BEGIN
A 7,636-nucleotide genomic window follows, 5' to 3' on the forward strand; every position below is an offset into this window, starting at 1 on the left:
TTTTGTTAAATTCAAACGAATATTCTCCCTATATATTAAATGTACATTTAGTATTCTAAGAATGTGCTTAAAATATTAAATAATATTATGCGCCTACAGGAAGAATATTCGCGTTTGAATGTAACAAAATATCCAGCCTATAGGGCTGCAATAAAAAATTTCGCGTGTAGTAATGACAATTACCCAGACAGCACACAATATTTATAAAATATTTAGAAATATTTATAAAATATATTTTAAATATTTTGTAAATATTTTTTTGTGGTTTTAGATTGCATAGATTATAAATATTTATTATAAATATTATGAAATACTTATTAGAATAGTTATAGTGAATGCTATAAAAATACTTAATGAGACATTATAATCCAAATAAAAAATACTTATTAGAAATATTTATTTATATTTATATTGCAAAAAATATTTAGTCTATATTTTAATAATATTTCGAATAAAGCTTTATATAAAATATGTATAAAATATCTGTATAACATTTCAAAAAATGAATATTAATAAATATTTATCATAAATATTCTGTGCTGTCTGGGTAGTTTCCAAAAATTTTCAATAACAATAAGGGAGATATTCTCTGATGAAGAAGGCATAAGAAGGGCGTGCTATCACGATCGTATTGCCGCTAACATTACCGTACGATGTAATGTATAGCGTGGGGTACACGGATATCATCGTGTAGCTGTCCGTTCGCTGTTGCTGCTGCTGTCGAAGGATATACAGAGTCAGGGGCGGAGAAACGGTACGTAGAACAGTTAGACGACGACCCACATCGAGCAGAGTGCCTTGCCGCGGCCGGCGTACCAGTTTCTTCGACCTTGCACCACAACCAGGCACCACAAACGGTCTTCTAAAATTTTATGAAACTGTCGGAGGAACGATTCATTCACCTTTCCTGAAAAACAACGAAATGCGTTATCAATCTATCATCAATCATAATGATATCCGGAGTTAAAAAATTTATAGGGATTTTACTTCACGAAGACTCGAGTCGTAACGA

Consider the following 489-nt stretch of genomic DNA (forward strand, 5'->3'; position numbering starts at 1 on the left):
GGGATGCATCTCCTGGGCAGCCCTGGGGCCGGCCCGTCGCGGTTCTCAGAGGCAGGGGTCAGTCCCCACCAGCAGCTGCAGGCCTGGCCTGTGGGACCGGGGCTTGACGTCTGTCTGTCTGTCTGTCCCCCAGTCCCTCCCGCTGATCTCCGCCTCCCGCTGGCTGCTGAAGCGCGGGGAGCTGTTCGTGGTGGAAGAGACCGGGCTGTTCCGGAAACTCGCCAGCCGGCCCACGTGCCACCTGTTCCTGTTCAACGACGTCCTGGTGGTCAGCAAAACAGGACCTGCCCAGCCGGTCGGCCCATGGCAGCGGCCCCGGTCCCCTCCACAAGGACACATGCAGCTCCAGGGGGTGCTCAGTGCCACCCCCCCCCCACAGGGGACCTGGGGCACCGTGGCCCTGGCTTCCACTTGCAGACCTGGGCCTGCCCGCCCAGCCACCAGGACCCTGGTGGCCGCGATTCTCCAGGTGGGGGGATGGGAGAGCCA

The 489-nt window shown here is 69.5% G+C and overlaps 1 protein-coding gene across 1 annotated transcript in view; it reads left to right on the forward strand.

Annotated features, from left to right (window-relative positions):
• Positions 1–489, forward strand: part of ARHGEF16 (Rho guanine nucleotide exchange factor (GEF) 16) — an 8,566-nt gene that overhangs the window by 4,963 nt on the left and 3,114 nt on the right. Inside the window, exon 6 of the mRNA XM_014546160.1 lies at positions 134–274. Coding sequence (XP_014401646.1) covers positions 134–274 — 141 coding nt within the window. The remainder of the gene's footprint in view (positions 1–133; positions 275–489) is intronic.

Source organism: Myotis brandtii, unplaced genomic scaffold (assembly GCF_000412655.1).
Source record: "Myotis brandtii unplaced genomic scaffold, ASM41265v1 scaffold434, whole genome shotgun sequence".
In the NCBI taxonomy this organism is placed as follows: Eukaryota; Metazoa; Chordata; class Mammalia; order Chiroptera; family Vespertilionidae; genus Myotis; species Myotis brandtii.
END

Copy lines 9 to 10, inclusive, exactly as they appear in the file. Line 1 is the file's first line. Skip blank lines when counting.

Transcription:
Source record: "Myotis brandtii unplaced genomic scaffold, ASM41265v1 scaffold434, whole genome shotgun sequence".
In the NCBI taxonomy this organism is placed as follows: Eukaryota; Metazoa; Chordata; class Mammalia; order Chiroptera; family Vespertilionidae; genus Myotis; species Myotis brandtii.